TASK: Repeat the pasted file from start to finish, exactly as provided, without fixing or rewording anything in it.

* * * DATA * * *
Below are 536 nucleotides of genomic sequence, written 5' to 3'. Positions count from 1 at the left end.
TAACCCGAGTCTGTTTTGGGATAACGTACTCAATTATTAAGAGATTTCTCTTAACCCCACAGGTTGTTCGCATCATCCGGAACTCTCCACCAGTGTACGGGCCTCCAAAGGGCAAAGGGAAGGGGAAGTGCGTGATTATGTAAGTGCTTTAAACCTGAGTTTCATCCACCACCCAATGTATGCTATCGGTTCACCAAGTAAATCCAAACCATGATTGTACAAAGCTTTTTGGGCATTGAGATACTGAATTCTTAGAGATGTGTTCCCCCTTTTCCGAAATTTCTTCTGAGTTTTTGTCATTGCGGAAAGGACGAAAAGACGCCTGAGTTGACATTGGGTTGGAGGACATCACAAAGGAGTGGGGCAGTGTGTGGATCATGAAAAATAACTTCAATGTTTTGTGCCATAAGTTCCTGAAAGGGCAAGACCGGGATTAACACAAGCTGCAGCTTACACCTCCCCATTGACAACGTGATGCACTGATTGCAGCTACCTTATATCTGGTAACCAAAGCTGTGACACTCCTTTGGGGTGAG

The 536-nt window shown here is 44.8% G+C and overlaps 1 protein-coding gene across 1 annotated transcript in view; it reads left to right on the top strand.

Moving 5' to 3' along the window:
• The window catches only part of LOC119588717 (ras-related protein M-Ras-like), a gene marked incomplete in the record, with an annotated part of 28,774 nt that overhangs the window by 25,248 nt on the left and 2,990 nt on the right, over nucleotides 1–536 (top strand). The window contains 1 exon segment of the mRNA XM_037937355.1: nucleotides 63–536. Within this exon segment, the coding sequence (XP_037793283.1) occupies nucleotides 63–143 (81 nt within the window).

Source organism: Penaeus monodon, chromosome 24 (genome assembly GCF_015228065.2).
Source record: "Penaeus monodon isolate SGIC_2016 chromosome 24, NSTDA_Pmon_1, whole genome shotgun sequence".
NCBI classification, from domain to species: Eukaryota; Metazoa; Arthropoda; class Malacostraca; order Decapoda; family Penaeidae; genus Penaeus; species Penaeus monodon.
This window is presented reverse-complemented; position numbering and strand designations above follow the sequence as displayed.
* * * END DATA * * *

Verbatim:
Below are 536 nucleotides of genomic sequence, written 5' to 3'. Positions count from 1 at the left end.
TAACCCGAGTCTGTTTTGGGATAACGTACTCAATTATTAAGAGATTTCTCTTAACCCCACAGGTTGTTCGCATCATCCGGAACTCTCCACCAGTGTACGGGCCTCCAAAGGGCAAAGGGAAGGGGAAGTGCGTGATTATGTAAGTGCTTTAAACCTGAGTTTCATCCACCACCCAATGTATGCTATCGGTTCACCAAGTAAATCCAAACCATGATTGTACAAAGCTTTTTGGGCATTGAGATACTGAATTCTTAGAGATGTGTTCCCCCTTTTCCGAAATTTCTTCTGAGTTTTTGTCATTGCGGAAAGGACGAAAAGACGCCTGAGTTGACATTGGGTTGGAGGACATCACAAAGGAGTGGGGCAGTGTGTGGATCATGAAAAATAACTTCAATGTTTTGTGCCATAAGTTCCTGAAAGGGCAAGACCGGGATTAACACAAGCTGCAGCTTACACCTCCCCATTGACAACGTGATGCACTGATTGCAGCTACCTTATATCTGGTAACCAAAGCTGTGACACTCCTTTGGGGTGAG

The 536-nt window shown here is 44.8% G+C and overlaps 1 protein-coding gene across 1 annotated transcript in view; it reads left to right on the top strand.

Moving 5' to 3' along the window:
• The window catches only part of LOC119588717 (ras-related protein M-Ras-like), a gene marked incomplete in the record, with an annotated part of 28,774 nt that overhangs the window by 25,248 nt on the left and 2,990 nt on the right, over nucleotides 1–536 (top strand). The window contains 1 exon segment of the mRNA XM_037937355.1: nucleotides 63–536. Within this exon segment, the coding sequence (XP_037793283.1) occupies nucleotides 63–143 (81 nt within the window).

Source organism: Penaeus monodon, chromosome 24 (genome assembly GCF_015228065.2).
Source record: "Penaeus monodon isolate SGIC_2016 chromosome 24, NSTDA_Pmon_1, whole genome shotgun sequence".
NCBI classification, from domain to species: Eukaryota; Metazoa; Arthropoda; class Malacostraca; order Decapoda; family Penaeidae; genus Penaeus; species Penaeus monodon.
This window is presented reverse-complemented; position numbering and strand designations above follow the sequence as displayed.